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The Party Line is dedicated to examining regional issues and policies through the figures who give shape to them. These are critical, complex, and even downright confusing times we live in. There’s a lot to navigate nationally and in the Carolinas; whether it’s elections, debates on gay marriage, public school closings, or tax incentives for economic development. The Party Line’s goal is to offer a provocative, intelligent look at the issues and players behind the action; a view that ultimately offers the necessary insight for Carolina voters to hold public servants more accountable.

The Tale Of Two McCrory Videos

While Gov.  Pat McCrory this week made a “formal” announcement video via Twitter for his re-election bid, another video released a week earlier also provides a good sense of how the incumbent is planning a campaign strategy.

The “formal” video, labeled Our Story, shows a series of photos of the governor and his wife, with a lead-in of the governor relating to what many citizens (i.e., voters) have experienced: the loss of a job and having to convey that news to a spouse or family. The governor, in a voiceover, then documents the accomplishments that he will lay claim to over the past three years and frame his campaign narrative going into the next year.


This video is certainly a soft sell. Its target audience is most likely those North Carolina voters in the middle—the small number of true independents who are typically less partisan.

The other video, however, clearly aims to motivate the partisan base.


The first half of the video, called Blueprint, presents the classic “us versus them” mentality to generate enthusiasm. It references Moral Monday rallies, liberals, out-of-state groups, unions, the liberal media—the typical conservative hit-list of code words and target groups designed to energize and remind conservative voters of McCrory’s “outsider” status.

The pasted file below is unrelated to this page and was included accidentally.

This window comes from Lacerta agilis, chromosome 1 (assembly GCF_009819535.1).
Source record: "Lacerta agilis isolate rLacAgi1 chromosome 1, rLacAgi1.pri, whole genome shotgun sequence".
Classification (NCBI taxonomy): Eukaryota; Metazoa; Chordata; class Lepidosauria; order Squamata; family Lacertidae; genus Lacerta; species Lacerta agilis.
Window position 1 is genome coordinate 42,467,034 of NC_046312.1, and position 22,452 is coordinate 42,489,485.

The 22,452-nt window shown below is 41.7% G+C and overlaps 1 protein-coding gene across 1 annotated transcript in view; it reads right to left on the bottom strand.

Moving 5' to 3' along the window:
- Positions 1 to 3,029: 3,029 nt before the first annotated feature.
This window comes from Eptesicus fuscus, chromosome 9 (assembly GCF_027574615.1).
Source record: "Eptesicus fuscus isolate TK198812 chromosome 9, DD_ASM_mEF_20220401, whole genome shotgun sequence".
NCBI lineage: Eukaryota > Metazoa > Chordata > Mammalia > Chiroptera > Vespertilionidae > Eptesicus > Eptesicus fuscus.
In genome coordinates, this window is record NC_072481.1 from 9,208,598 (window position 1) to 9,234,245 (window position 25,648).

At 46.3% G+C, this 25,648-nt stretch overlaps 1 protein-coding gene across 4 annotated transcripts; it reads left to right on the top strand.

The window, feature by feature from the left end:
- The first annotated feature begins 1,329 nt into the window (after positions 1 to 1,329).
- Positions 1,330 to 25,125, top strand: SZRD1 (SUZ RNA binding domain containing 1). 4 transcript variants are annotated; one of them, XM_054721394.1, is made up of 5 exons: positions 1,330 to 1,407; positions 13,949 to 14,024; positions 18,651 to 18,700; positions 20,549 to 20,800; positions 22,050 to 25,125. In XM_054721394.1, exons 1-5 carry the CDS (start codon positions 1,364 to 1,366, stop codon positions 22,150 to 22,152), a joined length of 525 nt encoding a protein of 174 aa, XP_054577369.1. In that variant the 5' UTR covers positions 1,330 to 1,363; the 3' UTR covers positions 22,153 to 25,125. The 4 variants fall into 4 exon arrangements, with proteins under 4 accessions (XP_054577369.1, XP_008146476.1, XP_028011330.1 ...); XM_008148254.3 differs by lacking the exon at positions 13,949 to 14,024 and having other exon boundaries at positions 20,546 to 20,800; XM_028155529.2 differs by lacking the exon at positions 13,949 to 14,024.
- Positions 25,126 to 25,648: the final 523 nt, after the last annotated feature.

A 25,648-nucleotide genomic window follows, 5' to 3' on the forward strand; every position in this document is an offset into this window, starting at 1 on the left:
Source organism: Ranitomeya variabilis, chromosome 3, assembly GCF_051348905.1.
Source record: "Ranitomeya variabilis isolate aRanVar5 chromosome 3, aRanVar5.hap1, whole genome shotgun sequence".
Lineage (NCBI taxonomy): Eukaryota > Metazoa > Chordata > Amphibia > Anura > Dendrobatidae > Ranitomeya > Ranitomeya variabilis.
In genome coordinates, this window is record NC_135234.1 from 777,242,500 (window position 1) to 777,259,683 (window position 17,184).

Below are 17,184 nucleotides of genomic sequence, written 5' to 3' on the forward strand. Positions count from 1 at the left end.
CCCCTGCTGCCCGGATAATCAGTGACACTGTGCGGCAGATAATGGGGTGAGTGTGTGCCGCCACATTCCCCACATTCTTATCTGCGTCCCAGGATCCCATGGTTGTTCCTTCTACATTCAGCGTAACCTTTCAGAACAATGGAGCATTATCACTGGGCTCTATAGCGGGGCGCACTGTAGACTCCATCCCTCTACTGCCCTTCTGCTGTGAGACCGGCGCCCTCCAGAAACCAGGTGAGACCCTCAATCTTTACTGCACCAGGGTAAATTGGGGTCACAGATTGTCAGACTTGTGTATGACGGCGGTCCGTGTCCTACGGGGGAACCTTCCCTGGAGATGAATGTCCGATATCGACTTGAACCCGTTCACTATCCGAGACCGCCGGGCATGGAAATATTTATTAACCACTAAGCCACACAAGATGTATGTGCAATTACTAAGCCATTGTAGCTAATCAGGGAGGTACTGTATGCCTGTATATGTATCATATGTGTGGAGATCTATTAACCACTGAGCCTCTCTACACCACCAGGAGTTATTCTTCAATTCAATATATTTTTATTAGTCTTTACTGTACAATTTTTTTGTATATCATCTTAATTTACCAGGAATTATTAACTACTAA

And by using both videos, McCrory’s camp seems to be hedging its bets: to begin a re-election bid using both the strategy of firing up the base and appealing to the middle of the electorate.

McCrory scored an 11-point victory in 2012.  According to 2012 exit polls, McCrory secured 15 percent of Democratic voters, bucking the trend that typically we see less cross-over voters from one party supporting a candidate from the other party. Still, expect a closer gubernatorial election in 2016.

Four years ago, only 9 percent of NC self-identified Democratic voters voted for Republican presidential nominee Mitt Romney, who won the state by two points. And last year’s U.S. Senate race saw less than a two-point victory by Republican Thom Tillis.

It will be interesting to watch McCrory and his campaign to see if their strategy continues beyond this ‘introductory’ phase of his re-election bid, most likely against Democratic Attorney General Roy Cooper. Both candidates will probably utilize the two-prong strategy of appealing to their respective bases, but acknowledging that there could be a critical strategic component of appealing to those independents.

Dr. Michael Bitzer is an associate professor of politics and history at Catawba College, where he also serves as the 2011-2012 Swink Professor for Excellence in Classroom Teaching and the chair of the department of history & politics. A native South Carolinian, he holds graduate degrees in both history and political science from Clemson University and The University of Georgiaââ